10 smart things to do with your tax refund.
Never say the government doesn’t give you anything.
If previous years are any indication, the Internal Revenue Service this year will return $305 billion to U.S. taxpayers seeking refunds. That’s enough money to buy the nation of Chile and its 2,600 miles of beachfront property.
What will you do with your tax refund? There are plenty of ideas. To narrow it down, we’ve combed the universe for the best ideas and consulted with STCU’s financial education officers to list 10 smart things to do with your refund:
1. Spend 10 percent
Let’s be honest: Eventually you’ll make a purchase justified by the memory of that fat tax refund. Better to get it out of your system now and designate 10 percent of your refund for something fun. Then use the rest to improve your financial life.
2. Start or rebuild your emergency fund
Don’t believe an unexpected expense is ever going to happen? Ha, ha! You crack us up!
The best time to start an emergency fund is when you: 1) Don’t have an emergency; and 2) Have the funds to set it up.
By establishing your emergency fund now, you’ll be spared from having to use an expensive credit card or to beg a rich relative for money.
Start with as little as $500, then set up automatic deposit or transfer each month to build the fund over time. Make your initial emergency fund goal achievable, say, one month’s salary, says STCU Community Development Officer Keith Appleton. “If you get a pay raise, increase your contribution accordingly.”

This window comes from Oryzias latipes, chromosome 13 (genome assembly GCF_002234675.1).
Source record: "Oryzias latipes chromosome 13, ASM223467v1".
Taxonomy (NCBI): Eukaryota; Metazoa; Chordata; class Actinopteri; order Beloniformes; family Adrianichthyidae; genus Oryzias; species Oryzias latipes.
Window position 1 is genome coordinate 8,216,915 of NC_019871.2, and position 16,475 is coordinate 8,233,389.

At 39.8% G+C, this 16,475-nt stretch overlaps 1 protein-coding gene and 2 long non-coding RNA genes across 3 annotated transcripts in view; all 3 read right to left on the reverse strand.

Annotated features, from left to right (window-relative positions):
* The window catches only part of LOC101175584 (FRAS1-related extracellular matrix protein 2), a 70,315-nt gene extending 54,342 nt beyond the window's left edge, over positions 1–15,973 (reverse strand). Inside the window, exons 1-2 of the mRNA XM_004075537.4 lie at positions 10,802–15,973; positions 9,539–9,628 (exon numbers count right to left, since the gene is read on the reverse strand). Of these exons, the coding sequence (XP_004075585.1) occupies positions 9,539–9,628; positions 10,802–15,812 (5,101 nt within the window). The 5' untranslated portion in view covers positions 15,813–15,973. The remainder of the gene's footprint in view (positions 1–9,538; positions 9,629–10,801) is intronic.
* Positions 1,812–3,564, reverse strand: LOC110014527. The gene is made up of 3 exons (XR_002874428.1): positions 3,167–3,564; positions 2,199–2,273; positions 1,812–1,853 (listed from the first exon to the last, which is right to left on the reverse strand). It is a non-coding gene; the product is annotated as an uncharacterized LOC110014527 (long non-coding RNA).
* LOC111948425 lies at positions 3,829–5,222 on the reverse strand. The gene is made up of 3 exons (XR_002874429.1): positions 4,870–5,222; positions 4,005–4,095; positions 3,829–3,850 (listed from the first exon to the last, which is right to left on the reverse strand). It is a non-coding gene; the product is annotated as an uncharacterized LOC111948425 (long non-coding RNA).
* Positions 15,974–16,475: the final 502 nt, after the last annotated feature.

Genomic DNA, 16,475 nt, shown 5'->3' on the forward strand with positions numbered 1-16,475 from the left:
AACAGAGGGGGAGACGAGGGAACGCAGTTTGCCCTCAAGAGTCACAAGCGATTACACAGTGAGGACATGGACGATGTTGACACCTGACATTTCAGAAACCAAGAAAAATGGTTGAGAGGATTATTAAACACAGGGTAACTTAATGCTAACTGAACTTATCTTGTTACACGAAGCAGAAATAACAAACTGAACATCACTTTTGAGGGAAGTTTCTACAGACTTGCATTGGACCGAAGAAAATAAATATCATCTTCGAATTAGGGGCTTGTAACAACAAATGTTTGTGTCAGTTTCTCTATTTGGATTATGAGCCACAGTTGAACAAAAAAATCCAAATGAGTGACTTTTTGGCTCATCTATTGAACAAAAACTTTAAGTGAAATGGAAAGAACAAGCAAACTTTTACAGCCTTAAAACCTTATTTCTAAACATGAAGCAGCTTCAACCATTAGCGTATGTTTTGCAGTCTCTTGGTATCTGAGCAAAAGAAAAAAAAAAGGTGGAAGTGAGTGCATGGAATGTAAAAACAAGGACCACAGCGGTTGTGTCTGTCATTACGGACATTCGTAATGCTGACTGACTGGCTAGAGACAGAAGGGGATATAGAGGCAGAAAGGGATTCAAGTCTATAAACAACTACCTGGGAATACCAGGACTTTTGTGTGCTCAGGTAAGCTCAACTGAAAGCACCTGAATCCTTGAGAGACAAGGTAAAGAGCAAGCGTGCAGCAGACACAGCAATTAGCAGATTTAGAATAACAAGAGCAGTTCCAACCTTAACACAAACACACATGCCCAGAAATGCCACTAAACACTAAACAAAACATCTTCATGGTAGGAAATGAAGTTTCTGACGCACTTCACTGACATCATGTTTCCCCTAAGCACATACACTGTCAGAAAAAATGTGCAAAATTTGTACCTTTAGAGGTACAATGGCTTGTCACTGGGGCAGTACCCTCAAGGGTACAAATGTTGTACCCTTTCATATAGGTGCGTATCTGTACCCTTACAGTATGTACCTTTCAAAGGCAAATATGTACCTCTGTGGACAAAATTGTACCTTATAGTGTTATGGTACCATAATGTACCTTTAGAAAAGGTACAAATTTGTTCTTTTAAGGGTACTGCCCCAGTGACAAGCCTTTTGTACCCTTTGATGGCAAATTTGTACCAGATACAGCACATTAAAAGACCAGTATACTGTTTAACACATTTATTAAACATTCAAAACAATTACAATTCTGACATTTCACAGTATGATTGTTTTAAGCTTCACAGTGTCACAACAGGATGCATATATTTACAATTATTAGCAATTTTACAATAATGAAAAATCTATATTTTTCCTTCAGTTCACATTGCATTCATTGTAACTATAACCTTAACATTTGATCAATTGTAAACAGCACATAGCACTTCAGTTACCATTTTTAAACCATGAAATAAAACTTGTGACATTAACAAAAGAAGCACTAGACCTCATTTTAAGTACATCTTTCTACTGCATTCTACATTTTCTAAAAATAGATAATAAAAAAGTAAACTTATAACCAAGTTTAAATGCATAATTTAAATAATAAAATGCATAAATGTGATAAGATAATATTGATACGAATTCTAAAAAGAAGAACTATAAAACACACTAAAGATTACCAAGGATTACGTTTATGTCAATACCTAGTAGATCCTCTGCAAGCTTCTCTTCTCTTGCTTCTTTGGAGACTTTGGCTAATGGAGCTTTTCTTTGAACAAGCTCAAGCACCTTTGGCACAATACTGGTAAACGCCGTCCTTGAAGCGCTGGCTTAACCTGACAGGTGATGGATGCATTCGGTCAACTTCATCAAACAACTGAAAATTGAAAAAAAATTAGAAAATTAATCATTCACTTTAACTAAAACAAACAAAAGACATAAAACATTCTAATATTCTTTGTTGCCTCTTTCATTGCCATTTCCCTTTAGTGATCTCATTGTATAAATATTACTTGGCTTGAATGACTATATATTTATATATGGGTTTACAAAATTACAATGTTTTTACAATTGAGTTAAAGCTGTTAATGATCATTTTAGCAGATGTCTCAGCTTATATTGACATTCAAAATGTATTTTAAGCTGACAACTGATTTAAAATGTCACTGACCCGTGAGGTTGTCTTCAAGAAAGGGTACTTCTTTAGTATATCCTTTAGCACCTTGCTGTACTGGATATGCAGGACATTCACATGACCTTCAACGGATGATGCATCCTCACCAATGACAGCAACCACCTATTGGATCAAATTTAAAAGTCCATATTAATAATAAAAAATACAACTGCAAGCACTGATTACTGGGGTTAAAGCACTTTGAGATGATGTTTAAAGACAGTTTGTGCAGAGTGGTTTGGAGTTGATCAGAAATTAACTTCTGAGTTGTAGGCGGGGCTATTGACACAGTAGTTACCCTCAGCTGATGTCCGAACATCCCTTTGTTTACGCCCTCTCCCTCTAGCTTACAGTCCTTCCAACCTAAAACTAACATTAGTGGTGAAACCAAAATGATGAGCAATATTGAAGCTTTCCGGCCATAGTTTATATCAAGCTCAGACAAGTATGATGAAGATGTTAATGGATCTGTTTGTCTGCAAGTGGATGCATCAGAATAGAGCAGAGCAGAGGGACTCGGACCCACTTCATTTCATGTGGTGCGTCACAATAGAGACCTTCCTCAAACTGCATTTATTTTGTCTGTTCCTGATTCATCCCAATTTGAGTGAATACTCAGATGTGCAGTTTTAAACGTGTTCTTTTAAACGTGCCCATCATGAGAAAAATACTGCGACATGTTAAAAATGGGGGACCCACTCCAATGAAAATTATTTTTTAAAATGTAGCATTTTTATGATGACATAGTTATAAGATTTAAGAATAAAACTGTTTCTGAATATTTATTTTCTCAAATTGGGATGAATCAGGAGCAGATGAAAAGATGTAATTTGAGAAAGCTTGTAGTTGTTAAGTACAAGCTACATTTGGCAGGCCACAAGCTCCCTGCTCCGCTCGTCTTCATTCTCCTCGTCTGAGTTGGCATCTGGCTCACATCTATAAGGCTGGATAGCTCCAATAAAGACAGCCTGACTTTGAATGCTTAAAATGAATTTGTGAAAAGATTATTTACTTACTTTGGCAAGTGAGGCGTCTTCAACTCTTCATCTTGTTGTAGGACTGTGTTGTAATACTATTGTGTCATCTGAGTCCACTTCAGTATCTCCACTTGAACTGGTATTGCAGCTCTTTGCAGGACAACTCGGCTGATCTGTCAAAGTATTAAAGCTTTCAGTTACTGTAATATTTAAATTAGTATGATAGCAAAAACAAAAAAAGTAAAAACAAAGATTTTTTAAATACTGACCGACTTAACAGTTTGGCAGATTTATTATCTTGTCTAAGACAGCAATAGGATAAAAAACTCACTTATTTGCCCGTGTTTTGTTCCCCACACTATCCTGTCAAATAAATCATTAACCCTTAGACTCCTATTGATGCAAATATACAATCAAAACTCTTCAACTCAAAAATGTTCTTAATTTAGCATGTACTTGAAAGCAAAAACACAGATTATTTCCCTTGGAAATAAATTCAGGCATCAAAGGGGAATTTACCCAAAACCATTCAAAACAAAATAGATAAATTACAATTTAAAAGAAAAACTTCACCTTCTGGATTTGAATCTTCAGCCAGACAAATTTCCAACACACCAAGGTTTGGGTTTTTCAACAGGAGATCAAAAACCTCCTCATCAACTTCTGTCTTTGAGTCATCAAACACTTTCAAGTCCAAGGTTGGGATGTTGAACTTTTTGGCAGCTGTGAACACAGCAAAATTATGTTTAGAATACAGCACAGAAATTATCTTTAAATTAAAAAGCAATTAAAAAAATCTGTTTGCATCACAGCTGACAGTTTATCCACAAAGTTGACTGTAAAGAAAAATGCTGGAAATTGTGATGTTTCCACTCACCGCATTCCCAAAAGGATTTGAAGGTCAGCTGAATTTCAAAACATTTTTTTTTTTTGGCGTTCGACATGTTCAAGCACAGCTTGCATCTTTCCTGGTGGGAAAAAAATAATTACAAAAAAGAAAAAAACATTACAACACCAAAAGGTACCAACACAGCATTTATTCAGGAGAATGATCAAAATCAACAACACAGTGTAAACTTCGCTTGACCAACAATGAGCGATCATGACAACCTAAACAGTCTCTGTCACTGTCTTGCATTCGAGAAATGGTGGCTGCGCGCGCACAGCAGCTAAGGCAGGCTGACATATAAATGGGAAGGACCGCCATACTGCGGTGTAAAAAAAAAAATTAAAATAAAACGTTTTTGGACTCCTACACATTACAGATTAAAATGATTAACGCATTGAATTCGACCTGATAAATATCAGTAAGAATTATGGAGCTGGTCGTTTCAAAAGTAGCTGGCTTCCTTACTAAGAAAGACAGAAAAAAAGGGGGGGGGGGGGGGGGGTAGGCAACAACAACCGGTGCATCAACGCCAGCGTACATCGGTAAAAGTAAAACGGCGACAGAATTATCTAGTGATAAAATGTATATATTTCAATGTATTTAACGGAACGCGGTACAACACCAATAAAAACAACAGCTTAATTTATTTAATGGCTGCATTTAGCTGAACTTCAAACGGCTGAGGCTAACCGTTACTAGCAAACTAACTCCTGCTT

Appleton says a smart long-term goal for the fund is the equivalent of six months’ salary, or enough to survive if you’re out of work for an extended time. Avoid raiding the fund or it will never grow. Repairing the furnace to keep your family warm is an emergency; buying a trolling motor just because it’s on sale is not.
3. Pay off credit cards and other painful debt
Payday loans and high-priced cards issued by stores and others are trying to make money off your misfortune and can bury you in debt. It doesn’t do you — or our local economy — any good if you are forced to live paycheck to paycheck.
Here’s a simple example of why paying off a high-priced credit card with your tax refund can be a boon to your financial life:
If you have a $1,200 balance on a 19% APR department store credit card, it would take you seven years — and up to $2,200 total! — to pay it off by making the minimum monthly payment only. But if you pay off that balance now with your tax refund, you would save $1,000 in interest and be freed from the monthly payments.
4. Save for retirement
Retirement may seem like a long way off, but eventually it will happen. Put a portion of your refund into an Individual Retirement Account while you have the funds to do it.
Depending on your annual earnings, you can contribute up to $5,500 to an IRA for 2014 ($6,500 if 50 or older) and the same for 2015. Choose from a traditional IRA, which defers taxes on your contributions until retirement age, or a Roth, which is funded by your after-tax contributions, but defers taxes on your earnings generated until retirement age.
Another option, for those who have not yet made the maximum contribution to their 401(k) or similar retirement plans at work, is to contribute your tax refund to the plan, reducing your taxable income in the coming year. Consult with your tax preparer or financial adviser.
5. Brace for “higher” education